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. 1990 Nov;137(5):1019-25.

Neuroendocrine Features of Reactive Bile Ductules in Cholestatic Liver Disease

Free PMC article

Neuroendocrine Features of Reactive Bile Ductules in Cholestatic Liver Disease

T Roskams et al. Am J Pathol. .
Free PMC article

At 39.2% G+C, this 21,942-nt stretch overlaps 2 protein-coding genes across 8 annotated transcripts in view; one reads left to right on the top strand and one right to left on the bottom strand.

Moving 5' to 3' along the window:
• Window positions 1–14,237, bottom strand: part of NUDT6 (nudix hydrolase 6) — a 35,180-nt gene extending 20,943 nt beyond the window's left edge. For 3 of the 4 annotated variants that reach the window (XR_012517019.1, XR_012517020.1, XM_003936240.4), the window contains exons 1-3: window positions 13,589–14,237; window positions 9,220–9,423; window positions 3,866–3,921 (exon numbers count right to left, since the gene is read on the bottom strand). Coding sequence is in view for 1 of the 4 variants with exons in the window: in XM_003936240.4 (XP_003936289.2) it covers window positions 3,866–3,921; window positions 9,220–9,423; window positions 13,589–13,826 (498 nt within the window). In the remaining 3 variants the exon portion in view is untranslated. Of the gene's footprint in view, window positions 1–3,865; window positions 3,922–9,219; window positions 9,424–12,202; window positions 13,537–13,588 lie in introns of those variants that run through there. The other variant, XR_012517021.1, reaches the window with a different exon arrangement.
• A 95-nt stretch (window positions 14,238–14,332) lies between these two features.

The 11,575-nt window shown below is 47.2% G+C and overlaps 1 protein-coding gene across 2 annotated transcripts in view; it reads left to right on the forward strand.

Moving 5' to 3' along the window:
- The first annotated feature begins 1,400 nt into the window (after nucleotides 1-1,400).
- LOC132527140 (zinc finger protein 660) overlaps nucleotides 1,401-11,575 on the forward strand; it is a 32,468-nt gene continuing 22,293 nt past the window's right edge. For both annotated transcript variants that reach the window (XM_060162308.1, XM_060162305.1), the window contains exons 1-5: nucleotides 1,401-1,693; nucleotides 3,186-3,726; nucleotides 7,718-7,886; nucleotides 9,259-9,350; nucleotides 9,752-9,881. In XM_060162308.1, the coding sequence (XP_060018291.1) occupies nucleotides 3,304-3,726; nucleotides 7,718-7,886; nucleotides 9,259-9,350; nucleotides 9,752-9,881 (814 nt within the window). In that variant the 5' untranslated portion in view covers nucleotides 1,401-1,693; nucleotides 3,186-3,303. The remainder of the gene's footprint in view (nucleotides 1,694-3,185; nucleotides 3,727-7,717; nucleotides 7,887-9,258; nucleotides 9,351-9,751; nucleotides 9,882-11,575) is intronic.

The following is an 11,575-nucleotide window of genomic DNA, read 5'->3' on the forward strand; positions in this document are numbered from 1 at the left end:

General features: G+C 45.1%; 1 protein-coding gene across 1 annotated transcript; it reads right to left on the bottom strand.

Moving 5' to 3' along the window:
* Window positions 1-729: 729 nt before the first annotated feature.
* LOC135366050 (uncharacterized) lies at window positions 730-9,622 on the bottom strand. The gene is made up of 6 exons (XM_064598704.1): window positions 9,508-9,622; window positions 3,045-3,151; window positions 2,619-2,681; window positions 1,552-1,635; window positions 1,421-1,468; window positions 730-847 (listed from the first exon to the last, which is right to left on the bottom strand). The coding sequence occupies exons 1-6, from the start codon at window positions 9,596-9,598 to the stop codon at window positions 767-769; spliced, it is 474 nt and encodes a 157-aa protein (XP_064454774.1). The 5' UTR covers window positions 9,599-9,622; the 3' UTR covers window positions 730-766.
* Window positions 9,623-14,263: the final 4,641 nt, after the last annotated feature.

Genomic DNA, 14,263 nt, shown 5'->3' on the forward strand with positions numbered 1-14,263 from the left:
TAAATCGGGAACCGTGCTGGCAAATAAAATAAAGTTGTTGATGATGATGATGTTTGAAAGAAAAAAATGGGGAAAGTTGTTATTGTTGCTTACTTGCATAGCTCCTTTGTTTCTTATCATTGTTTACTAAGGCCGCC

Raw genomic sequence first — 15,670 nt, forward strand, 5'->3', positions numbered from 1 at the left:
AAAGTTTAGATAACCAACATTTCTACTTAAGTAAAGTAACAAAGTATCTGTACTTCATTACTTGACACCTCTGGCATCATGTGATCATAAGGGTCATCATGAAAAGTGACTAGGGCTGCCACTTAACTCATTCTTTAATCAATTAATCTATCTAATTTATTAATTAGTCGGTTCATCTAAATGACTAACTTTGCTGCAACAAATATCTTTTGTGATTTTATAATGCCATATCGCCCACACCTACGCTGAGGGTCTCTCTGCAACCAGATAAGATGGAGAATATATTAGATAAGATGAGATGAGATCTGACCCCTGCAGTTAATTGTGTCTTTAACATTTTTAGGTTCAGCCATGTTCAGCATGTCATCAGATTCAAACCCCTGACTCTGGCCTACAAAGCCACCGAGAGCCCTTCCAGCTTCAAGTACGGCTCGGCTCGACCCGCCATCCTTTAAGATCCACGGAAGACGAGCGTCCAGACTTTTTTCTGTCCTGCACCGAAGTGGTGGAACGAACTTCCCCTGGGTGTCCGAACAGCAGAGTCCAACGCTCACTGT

Various cholestatic liver diseases are accompanied by a striking increase in the number of bile ductules. This so-called ductular reaction is thought to arise both from ductular metaplasia of hepatocytes and from proliferation of pre-existing bile ductules. Previous studies have shown that these reactive bile ductules differ from their normal counterpart in enzyme and immunohistochemical make-up. Using monoclonal antibodies directed to neuroendocrine markers and immunohistochemistry, we found that reactive bile ductules in cholestatic liver disease display neuroendocrine features. In all cases of primary biliary cirrhosis (PBC), primary sclerosing cholangitis (PSC), extrahepatic obstruction, and acute hepatitis A, reactive bile ductules expressed the neural cell adhesion molecule (N-CAM) and reacted with monoclonal antibody A2B5. Both N-CAM and the ganglioside, recognized by A2B5, are restricted to neuroendocrine cells and tissues. In all but four of these cases, the same bile ductules expressed chromogranin-A, present in the matrix of neuroendocrine granules. Furthermore, in three cases of longstanding cholestasis, scattered periportal hepatocytes expressed chromogranin-A but not N-CAM. Other neuroendocrine markers such as neuron-specific enolase, synaptophysin, or myelin-associated glycoprotein were lacking from both bile ductules and hepatocytes. The neuroendocrine phenotype of bile ductules and hepatocytes was confirmed on electronmicroscopy, demonstrating various numbers of dense-cored, neuroendocrine granules near the peripheral cell membrane in bile ductules as well as in cells intermediate between hepatocytes and bile ductular cells. In 10 cases of normal liver tissue without ductular reaction, bile ductules lacked neuroendocrine markers except in two cases in which very weak reactivity for chromogranin-A was observed. These findings illustrate the presence of a new, neuroendocrine cell type that emerges in the liver during cholestasis. Elucidation of the significance of the neuroendocrine substance(s) produced in the dense cored granules of reactive bile ductules awaits their isolation and characterization. We can speculate that this molecule plays an autocrine or paracrine regulatory role in the process of ductular metaplasia of hepatocytes or growth of bile ductules.

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